Lucky 13 – The bar/restaurant will be showcasing the artwork of Paul Carpenter as well as a trunk show by Sweet Jane Vintage. In addition to the drink specials, Sweet Jane’s vintage finds will be 20-50 percent off. (1-5pm, 1820 S. 13th St.)
N.R.S. Boutique – Take 20 percent off all items in the store. (11:30am-8pm, 1822 EPA)
Ms Goody Cupcake – Foodspotting is celebrating its third anniversary with a special party with cake truffles buy 2 get 1 free, $2 dollar special flavor cupcakes and spring flavor sampling. You’ll also score a free coffee with any purchase in morning. (9am-4pm, 1838 EPA)
Frame Fatale – Opening reception for “Postcards from the Ledge: Philadelphia Windows,” featuring the black and white photography of RA Friedman. More specifically, the photographer will be presenting a selection of captured reflections and odd spaces of the Philly landscape in silvery postcard-sized prints. (6-9pm, 1813 EPA)
Metro Men’s Clothing – Enjoy 15 percent off and complimentary cocktails while you shop. (1615 EPA)
Noir Philadelphia – After making your way down the avenue, stop in for a late night happy hour. The deals include $1 off drafts, $4 wine, $4 well drinks and half-off select appetizers at the bar. (9-11pm, 1909 EPA)
While the majority of the trees and plants around town may still stand depressingly lifeless, our cherry blossoms are officially in full bloom (or at least some).
For those of you who have heard of the Subaru Cherry Blossom Festival, but don’t entirely understand exactly what it entails and why you should care, allow me to break it down. The month-long festival celebrates all things Japanese with a slew citywide events (workshops, performances, screenings, exhibitions, etc.)—DUH—all leading up to the centerpiece event, Sakura Sunday on April 14.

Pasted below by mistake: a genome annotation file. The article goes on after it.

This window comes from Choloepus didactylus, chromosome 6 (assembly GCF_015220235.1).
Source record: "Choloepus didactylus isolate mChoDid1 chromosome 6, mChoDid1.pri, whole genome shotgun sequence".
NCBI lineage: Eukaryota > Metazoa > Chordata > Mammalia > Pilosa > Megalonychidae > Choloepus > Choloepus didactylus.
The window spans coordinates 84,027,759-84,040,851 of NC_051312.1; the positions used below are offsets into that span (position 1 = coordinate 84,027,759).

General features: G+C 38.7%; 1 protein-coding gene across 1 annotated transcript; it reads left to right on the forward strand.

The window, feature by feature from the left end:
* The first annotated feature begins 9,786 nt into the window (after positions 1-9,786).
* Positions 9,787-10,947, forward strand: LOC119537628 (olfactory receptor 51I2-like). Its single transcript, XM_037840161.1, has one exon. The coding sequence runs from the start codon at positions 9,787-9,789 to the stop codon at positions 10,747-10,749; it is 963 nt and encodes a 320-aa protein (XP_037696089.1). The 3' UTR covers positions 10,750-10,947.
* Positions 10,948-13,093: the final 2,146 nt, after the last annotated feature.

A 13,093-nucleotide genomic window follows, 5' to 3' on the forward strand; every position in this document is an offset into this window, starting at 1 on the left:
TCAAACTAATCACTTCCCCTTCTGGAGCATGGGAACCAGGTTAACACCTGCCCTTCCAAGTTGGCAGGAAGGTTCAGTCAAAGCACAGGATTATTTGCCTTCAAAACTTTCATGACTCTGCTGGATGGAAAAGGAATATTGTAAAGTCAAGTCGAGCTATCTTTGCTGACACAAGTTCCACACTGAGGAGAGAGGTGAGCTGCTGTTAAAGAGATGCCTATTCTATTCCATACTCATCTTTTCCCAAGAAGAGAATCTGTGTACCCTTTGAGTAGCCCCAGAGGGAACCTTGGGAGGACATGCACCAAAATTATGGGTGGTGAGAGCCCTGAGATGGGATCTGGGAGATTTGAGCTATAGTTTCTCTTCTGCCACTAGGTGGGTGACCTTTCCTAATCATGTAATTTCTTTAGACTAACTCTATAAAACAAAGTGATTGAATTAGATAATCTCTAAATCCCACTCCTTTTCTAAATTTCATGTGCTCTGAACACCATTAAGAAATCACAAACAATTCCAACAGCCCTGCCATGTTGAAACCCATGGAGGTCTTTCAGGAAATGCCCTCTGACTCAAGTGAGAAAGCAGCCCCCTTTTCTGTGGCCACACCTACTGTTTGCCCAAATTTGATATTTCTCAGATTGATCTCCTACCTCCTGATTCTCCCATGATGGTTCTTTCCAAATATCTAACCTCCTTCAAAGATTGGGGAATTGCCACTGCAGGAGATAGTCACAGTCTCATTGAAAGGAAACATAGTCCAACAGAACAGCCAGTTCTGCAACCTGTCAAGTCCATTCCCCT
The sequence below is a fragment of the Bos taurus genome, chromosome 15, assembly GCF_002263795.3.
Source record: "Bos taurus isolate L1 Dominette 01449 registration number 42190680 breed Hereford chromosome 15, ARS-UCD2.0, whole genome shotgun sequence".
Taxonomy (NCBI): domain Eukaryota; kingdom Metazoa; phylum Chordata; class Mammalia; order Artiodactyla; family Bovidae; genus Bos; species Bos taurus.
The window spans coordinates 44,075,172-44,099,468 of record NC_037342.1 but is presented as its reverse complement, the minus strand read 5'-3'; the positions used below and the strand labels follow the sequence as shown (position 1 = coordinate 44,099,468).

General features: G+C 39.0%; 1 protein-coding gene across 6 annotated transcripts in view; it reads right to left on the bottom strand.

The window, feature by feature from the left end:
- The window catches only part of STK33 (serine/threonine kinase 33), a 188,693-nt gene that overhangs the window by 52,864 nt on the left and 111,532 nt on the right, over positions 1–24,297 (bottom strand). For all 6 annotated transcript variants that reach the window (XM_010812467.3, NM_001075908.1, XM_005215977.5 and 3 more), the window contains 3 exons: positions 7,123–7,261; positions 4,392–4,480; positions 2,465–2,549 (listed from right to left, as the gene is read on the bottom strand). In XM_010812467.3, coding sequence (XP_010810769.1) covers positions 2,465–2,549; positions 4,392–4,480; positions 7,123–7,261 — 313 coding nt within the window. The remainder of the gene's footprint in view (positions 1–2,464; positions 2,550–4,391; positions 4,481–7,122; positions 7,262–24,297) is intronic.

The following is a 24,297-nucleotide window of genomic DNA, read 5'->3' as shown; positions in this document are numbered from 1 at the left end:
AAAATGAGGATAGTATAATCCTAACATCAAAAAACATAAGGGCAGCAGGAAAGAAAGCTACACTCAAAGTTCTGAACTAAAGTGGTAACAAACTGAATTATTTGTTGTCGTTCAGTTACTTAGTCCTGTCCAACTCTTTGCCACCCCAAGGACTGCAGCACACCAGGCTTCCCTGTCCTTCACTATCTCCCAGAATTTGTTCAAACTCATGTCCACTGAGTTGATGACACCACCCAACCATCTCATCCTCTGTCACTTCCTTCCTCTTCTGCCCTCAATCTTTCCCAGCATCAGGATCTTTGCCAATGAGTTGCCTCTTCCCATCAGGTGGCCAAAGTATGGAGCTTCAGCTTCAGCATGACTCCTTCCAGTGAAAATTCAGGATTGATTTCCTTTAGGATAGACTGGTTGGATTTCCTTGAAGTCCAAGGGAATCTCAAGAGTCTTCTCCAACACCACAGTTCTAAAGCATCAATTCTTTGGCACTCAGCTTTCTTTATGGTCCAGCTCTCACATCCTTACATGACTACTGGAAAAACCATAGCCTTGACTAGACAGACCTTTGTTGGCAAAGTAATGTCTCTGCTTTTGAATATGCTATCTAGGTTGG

Here are a few of the festivities you can look forward to…
Japanese Culture Week: Now through Thursday, The Shops at Liberty Place are inviting folks of all ages to stop by at lunchtime and discover Japanese culture through and interactive workshop. Today you can make and take an origami folded paper ornament while tomorrow, members of the audience will be selected to experience the intricacies of Kimono dressing. Last but not least, on Thursday, you can learn how to write using Japanese Calligraphy and take home a sample. Daily through Thurs/4, 12-2pm. Free. The Shops at Liberty Place, 1625 Chestnut St.
Tamagawa University Taiko Drum and Dance Performance: Tamagawa University, a top-ranking thirty-piece troupe from Japan and the Tamagawa Taiko Drum and Dance group are joining forces, creating a unique, high-energy performance, equipped with intricate dances, thundering drums and beautiful costumes. Sat/6, 8-10pm $25-$30. The Painted Bride Art Center, 230 Vine St.
Madam Saito’s Sushi Making Class: Every sushi lover is dying to learn how to make it themselves and who better to show you than Madame Saito, Philadelphia’s Queen of Sushi. More specifically, she’ll be showing participants how to create rolls that taste as good as they look. So be sure to come hungry and with containers so that you can take home your left-overs. Also, you must call and register in advance. Sun/7 & Wed/10, 6:30pm. $30. The Headhouse, 124 Lombard St. 215.922.2515.
Sakura Sunday: If you’re going to go to any Cherry Blossom event, this should be the one. In addition to Japanese food/product vendors, origami and calligraphy workshops, martial arts demos and drum and dance group performances, there’s the annual Harajuku Fashion Show and Prettiest Pet in Pink Parade. Meanwhile, over at the Horticulture Center’s new Sakura Pavilion you can discover the traditional elements of Sakura Sunday—from the Urasenke tea ceremony and the art of flower arrangement, known as ikebana to the elegant Japanese dance, Ichifujikai. Sun/14, 10:30am-4pm. $0-$5. Fairmount Park Horticulture Center, Montgomery Dr. & Belmont Ave.